QUEEN CREEK, Ariz. -- Kennadee Riggs sits at the piano playing a Christmas song. You only have to hear a few notes to know the lessons are paying off.
Kennadee is only 11, but she thinks big.
“I think kids are capable of lots of things. Kids of all ages,” she said, "So don't underestimate the abilities of a child.”
Kennadee doesn't just talk the talk. She walks the walk.
She recently spent seven hours taking the Safe Babysitters' class at Banner Desert so that she could babysit for kids in her Queen Creek neighborhood. As it turns out, that training saved her brother's life.
Kennadee explained what happened the night her brother, Quinn, started choking.
“It was me, my dad and my siblings and we were all in the kitchen area.”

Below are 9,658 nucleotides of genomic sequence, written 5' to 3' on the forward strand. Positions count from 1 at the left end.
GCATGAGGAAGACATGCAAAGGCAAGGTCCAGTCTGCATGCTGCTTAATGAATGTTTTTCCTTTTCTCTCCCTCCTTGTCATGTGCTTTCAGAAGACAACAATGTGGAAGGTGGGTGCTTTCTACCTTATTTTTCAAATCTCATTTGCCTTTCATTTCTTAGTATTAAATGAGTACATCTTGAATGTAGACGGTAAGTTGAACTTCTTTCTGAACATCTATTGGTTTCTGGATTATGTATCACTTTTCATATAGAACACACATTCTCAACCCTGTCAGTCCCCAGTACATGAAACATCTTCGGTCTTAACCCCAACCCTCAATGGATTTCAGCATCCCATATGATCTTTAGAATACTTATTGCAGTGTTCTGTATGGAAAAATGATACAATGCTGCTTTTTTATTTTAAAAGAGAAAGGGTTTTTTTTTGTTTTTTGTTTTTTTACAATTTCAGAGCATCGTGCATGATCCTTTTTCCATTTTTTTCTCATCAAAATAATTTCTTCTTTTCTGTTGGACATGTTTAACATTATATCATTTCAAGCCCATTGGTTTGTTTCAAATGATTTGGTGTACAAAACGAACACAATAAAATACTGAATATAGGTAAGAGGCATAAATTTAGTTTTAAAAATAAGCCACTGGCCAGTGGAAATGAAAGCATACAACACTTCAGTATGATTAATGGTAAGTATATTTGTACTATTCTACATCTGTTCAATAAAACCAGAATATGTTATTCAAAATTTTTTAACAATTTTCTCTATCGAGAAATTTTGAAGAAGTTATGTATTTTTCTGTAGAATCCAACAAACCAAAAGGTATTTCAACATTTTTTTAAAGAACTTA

The 11-year-old noticed her brother wasn't making any noise and when she looked closer, she says he appeared to be turning blue.
“So I put my finger under his nose. He wasn't breathing,” Kennadee explains.
Then she raises her hands and demonstrates the Heimlich maneuver. “I went like this two times and out popped a big gobstopper.”
The scary thing about all of this is that the baby started choking while the whole family was in the room.
His 5-year-old sister had given him the candy and the 1-year-old popped it in his mouth without anyone noticing.
Kennadee's mom, Shanda, says that's what really hit her the hardest.
“As a mom I'm thinking I'm right there by the child, everything is OK," she said. "But if my attention is not on the child it may not be OK.”
She credits her daughter's quick thinking with saving Quinn's life.
“It really is our Christmas miracle,” Shanda said.
Carey Peña and Kennadee Riggs